The U.S. is experiencing an overdose epidemic driven by the proliferation of highly potent synthetic opioids containing fentanyl. Drug overdose deaths in Washington involving synthetic opioids increased more than 160% between 2018 and 2022. Each day about two people in Washington die of an opioid-related overdose, and thousands more struggle with opioid use disorder. C+C and the Washington State Department of Health created a campaign with a goal to reduce overdose deaths caused by opioids in the state of Washington by building awareness and driving harm reduction strategies. To accomplish this goal, the team developed a strategy to raise awareness and urgency among the general public about the opioid crisis and motivate people who use substances and the people who support them to take steps that reduce the likelihood of overdose death (harm reduction). The team used both secondary and primary research and social marketing planning principles to arrive at the final Prevent Overdose WA/No más sobredosis WA campaign. The campaign development process included six research phases. One of the key challenges to the research approach was recruiting people who use opioids (PWUO) into the research to ensure we had their perspective. This was solved by supplementing our usual recruiting methods to work with community organizations that serve people with Opioid Use Disorder. Phase 1 – Secondary Research: Review of recent opioid harm reduction and anti-stigma campaigns to identify information, best practices, and knowledge gaps. Phase 2 – Stakeholder Interviews: Gathered feedback from key opioid stakeholders to inform campaign focus, audience barriers, messaging and strategies. Phase 3 – Message Testing: Conducted qualitative testing to understand awareness, barriers and motivators related to harm reduction strategies among PWUO and friends and family of PWUO (care networks). Phase 4 – Concept Testing: Tested campaign concepts with priority audiences to gain overall feedback on campaign message understanding, relevance, believability and tonality. The first four research phases reinforced that stigma regarding opioid use exists within the general public and among PWUO (self-stigma). An additional phase of research was conducted to learn more about the influence of stigma: Phase 5 – Baseline Survey on Stigma and Behaviors: Statewide quantitative survey to identify stigma levels among priority audience groups as well as awareness of harm reduction behaviors. The Phase 5 survey confirmed high levels of stigma surrounding opioid use in Washington. Stigma exists with the general public judging people who use opioids as well self-stigma with PWUO feeling shame and low self-worth. The last research phase was a statewide quantitative survey to help measure campaign impact: Phase 6 – Evaluation: Evaluated ad recall and post campaign harm reduction behavior awareness.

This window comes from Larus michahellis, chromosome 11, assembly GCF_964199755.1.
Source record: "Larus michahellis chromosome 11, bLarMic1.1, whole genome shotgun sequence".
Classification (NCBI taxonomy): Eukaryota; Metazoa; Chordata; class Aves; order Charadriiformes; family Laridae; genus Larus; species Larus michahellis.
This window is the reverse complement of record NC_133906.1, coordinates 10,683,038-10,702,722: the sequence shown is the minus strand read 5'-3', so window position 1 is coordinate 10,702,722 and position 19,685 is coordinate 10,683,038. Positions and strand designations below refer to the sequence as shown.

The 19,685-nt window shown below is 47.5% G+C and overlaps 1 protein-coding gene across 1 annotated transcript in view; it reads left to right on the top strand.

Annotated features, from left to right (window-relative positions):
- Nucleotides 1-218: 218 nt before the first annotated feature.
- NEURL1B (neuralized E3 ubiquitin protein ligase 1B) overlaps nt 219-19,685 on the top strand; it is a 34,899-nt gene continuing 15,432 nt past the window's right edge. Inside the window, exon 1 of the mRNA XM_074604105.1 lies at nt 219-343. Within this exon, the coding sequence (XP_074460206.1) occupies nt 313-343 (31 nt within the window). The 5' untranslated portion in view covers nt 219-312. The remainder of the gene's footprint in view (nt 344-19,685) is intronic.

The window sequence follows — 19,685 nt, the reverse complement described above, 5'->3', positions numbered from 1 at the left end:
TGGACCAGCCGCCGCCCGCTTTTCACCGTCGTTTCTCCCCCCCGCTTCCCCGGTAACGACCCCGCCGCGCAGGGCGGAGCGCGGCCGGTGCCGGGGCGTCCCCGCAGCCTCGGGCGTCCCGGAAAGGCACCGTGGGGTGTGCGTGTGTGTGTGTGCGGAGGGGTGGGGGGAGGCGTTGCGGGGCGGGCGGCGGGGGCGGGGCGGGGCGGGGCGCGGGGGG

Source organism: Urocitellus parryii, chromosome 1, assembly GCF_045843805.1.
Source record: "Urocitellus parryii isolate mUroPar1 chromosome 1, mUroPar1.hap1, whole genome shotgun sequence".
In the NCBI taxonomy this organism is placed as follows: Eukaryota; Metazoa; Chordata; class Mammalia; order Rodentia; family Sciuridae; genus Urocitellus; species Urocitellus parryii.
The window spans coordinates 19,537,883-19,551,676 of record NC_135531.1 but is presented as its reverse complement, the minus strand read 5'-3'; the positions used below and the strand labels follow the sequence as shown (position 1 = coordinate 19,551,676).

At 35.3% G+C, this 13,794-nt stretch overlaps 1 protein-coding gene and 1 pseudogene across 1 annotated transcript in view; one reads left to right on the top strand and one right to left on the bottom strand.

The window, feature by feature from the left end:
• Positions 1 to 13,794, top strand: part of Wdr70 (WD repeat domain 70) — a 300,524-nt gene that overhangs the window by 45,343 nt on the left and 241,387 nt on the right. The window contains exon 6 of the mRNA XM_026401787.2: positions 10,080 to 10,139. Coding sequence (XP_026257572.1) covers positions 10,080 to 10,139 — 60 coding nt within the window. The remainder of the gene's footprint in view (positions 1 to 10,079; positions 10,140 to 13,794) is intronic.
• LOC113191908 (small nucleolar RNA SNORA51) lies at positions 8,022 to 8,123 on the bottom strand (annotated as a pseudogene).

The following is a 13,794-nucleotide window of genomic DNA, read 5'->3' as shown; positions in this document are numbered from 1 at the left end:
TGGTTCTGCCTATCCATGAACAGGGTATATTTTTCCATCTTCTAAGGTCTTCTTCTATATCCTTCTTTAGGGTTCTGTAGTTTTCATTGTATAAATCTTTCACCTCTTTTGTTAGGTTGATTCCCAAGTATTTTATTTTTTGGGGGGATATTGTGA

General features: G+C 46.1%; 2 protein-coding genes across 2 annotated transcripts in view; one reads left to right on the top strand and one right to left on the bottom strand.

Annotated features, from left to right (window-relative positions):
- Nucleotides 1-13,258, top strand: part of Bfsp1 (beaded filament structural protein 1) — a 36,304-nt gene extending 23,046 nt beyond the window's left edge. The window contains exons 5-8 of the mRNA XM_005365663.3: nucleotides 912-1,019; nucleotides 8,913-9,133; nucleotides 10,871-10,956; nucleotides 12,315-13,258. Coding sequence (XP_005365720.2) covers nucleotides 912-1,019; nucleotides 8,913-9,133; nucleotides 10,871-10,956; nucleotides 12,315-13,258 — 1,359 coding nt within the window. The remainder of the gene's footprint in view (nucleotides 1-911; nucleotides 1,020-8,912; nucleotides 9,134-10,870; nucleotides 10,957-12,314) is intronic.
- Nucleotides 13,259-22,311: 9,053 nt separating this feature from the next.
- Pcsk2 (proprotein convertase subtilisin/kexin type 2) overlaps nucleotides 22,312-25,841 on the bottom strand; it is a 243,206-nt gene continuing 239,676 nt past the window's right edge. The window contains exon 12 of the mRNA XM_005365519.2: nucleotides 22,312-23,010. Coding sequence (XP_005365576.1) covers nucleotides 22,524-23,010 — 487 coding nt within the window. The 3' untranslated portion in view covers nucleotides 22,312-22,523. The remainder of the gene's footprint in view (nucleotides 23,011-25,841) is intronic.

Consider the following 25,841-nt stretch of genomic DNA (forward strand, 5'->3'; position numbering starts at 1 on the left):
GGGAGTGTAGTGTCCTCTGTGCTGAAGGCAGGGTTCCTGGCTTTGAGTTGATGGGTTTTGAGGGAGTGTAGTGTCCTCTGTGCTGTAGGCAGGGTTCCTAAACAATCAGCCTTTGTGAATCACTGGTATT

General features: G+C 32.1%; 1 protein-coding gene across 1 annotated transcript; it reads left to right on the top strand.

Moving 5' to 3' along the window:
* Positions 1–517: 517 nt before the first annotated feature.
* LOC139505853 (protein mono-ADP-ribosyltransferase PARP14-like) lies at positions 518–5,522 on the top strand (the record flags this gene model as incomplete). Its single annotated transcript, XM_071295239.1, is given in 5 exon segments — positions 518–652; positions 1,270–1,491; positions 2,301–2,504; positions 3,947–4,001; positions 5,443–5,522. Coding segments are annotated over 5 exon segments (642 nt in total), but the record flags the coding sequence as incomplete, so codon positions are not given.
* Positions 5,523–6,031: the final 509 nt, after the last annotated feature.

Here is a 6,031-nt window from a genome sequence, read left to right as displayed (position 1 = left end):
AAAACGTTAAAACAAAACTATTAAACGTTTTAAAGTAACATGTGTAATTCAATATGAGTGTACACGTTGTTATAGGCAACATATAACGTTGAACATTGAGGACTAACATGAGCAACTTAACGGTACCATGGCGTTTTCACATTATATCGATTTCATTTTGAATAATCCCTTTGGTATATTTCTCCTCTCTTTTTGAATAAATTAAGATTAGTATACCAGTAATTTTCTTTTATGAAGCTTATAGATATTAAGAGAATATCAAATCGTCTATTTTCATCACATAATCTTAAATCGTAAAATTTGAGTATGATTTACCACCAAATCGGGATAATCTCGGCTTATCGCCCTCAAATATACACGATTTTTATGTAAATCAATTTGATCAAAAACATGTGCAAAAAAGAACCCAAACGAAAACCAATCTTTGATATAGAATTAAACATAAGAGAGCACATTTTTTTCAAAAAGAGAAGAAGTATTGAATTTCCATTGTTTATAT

Priority Audiences(s)